From a couple dealing with empty-nest syndrome to a doctor faced with pollution-linked diseases in a small town, the Ashland New Plays Festival is delving into work that ranges from the deeply personal to the broadly political.

The festival's small army of volunteer readers combed through 400 scripts from around the world to select 12 finalists, which were then honed down to the four plays that will be presented in dramatic readings from Wednesday, Oct. 19, through Sunday, Oct. 23, at the Rogue Valley Unitarian Universalist Fellowship, 87 Fourth St., Ashland.

Tickets, $20 each or $60 for a festival pass, are available online at www.ashlandnewplays.org or at Paddington Station, 125 E. Main St., Ashland. Discussions with the playwright, cast members and audience follow each reading.

The performances kick off at 7:30 p.m. Wednesday, Oct. 19, with playwright Stephanie Walker's "The Madres." A second reading of the play is at 1:30 p.m. Friday, Oct. 21.

A Chicago native who lives in Los Angeles, Walker is also the author of the book and blog "Love in the Time of Foreclosure."

Set in Argentina in 1979, her play "The Madres" follows two women searching for a pregnant relative who has disappeared during the country's "Dirty War" between left- and right-wing forces. When the women are visited by a chaplain and then a soldier stationed at one of the military dictatorship's detention camps, they hatch a plan to see their relative one last time and save her baby.

"The 'Dirty War' was one of the ghastly times in Argentinian history," says James Pagliasotti, president of the festival's board of directors. "People were being 'disappeared' — literally seized off the streets."

Also mixing the personal and political, Michael Erickson's "Oberon Springs" takes audience members to Oberon Springs, Missouri. Readings are at 7:30 p.m. Thursday, Oct. 20, and 1:30 p.m. Saturday, Oct. 22.

Newly minted doctor Jennifer Maybard, pregnant with her first child, returns to her hometown in Oberon Springs to take over her aunt's medical practice. There she finds residents, especially children, are being sickened by pollution linked to factory farming in the area. Maybard is unprepared for the hostility the community feels toward her aunt for trying to document and expose the connection.

"The play deals with the implications of chemicals and pollutants in society and how they impact a town," Pagliasotti says. "There are people who cherish the jobs and those who are concerned about the impacts."

Erickson teaches play writing at Webster University in Missouri. His works include "Alien Hand Syndrome" and Last Tree, Easter Island."

The festival takes an intimate, personal turn with "Hazardous Materials" by Beth Kander, a Chicago-based playwright and author of children's books and novels.

The play takes place in a single apartment, but seen in two different eras — the 1950s and 2015.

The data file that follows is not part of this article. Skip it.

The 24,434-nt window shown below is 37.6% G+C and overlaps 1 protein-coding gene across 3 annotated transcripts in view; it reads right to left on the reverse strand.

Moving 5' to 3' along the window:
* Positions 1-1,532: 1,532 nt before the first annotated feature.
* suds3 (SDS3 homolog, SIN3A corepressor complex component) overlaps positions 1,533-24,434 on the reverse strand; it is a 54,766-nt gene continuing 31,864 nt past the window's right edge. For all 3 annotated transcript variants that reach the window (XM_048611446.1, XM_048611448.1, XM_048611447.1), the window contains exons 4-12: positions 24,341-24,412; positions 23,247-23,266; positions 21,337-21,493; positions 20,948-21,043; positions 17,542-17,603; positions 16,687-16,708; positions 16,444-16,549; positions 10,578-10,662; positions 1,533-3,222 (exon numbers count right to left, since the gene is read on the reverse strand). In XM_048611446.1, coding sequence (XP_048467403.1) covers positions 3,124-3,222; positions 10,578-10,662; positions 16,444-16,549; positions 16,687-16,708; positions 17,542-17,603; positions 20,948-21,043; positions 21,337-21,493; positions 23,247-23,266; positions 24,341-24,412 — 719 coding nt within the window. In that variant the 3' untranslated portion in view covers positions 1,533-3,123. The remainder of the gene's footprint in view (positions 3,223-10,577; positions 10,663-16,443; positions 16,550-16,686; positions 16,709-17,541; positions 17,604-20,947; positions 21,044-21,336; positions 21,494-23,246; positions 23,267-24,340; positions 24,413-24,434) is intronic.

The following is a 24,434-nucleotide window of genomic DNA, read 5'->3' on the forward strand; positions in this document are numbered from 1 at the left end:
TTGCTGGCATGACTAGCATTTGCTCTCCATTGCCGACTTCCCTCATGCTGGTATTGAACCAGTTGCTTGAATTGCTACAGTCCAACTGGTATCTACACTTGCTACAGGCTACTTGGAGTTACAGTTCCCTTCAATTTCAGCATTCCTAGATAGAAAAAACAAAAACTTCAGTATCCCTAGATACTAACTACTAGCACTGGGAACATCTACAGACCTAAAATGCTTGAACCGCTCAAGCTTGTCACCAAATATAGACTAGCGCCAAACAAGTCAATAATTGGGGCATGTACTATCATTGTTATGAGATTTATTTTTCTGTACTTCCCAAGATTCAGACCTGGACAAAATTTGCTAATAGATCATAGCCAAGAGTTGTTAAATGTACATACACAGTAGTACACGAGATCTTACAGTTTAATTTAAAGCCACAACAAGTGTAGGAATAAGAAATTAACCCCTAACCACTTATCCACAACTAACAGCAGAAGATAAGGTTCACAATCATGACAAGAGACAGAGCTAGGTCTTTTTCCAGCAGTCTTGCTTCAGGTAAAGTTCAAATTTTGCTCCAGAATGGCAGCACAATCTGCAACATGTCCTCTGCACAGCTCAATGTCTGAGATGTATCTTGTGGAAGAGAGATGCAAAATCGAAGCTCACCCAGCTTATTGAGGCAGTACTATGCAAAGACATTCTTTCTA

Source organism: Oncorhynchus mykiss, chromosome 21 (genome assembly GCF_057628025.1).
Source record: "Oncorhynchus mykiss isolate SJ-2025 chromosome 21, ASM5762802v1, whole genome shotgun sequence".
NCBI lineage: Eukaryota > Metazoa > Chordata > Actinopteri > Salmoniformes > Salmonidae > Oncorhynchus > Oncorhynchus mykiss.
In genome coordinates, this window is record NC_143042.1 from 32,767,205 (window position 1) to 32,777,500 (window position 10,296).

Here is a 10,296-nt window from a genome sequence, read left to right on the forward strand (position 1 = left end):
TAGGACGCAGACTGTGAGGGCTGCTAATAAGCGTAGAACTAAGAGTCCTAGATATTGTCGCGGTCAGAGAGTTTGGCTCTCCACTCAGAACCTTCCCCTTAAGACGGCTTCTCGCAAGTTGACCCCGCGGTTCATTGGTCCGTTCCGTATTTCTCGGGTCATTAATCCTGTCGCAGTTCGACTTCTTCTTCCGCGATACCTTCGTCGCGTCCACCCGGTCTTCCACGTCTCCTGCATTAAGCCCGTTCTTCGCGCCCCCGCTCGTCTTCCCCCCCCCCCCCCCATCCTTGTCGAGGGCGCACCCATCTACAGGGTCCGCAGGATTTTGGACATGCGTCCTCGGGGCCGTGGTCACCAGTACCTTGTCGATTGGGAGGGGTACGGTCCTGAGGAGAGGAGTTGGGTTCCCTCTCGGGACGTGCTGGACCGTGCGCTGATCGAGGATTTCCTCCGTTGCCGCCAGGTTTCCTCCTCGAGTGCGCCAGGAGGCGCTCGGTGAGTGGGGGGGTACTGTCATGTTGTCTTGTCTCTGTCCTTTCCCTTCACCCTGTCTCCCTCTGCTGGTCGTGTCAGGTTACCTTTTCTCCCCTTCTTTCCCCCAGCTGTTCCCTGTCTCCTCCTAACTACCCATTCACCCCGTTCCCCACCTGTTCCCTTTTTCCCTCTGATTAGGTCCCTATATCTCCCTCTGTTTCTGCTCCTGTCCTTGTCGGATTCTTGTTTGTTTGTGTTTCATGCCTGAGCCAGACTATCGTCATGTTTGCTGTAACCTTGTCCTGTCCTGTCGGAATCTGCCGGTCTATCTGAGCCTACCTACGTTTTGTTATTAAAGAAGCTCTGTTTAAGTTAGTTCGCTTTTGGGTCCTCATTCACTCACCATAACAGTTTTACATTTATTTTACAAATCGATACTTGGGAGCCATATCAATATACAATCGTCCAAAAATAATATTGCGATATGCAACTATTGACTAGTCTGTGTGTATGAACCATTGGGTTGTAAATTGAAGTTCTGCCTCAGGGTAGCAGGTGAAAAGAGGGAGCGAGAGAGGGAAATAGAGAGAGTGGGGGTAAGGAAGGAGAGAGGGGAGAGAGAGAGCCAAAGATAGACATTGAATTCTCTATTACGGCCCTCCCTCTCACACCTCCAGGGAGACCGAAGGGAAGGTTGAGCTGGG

In 2015, new co-workers Hal and Cassie are sent by the county to investigate a Chicago apartment where an elderly Jane Doe recently died. The story unfolds in alternating scenes, with the two picking through the belongings of a stranger to determine her identity, contrasted with scenes from an earlier era. With each object or truth unearthed or ignored in each era, the apartment reveals itself as home to a world of human longing.

Readings of "Hazardous Materials" are at 1:30 p.m. Thursday, Oct. 20, and 7:30 p.m. Saturday, Oct. 22.

Mike Teele's "EdanEv" also deals with personal relationships — in this case, two couples at a crossroads.

With her daughter recently married, a wife facing empty-nest syndrome announces to her befuddled husband she wants to try living on her own. Meanwhile, another man and woman hit with loneliness and nostalgia find themselves in bed together for the first time since their college days.

They all face the question of how they are going to design and define the rest of their lives.

"EdenEv" readings are at 7:30 p.m. Friday, Oct. 21, and 3 p.m. Sunday, Oct. 23.

Teele lives in the city of New York and is the creator and writer of a live weekly sitcom that played in the city's comedy clubs. In addition to producing work for the stage, he has written dozens of educational films for kindergarten through high school students.

For people who want to try their hand at play writing or hone their skills, award-winning playwright EM Lewis will lead a workshop on "Who They Are and What They Say" from 9 a.m. to noon, Saturday, Oct. 22. The cost is $10 at the door. To reserve a space, email gray@ashlandnewplays.org.

Now in its 25th season, the Ashland New Plays Festival is continuing its mission to help playwrights refine their work and bring it to the stage, while also giving audiences the opportunity to see new work, Pagliasotti says.

After outreach efforts to broaden the demographics of playwrights submitting work, he says the selected works represent diverse writers. The festival is becoming so well-known, it received more than 570 submissions two years ago and now caps entries at the first 400 submissions, he says.

"It's not easy selling a product no one's ever heard of. It's not easy to survive when the focus is on new plays," Pagliasotti says. "It's really satisfying to receive so many submissions and to see the interest grow. So many people in the community make this a success."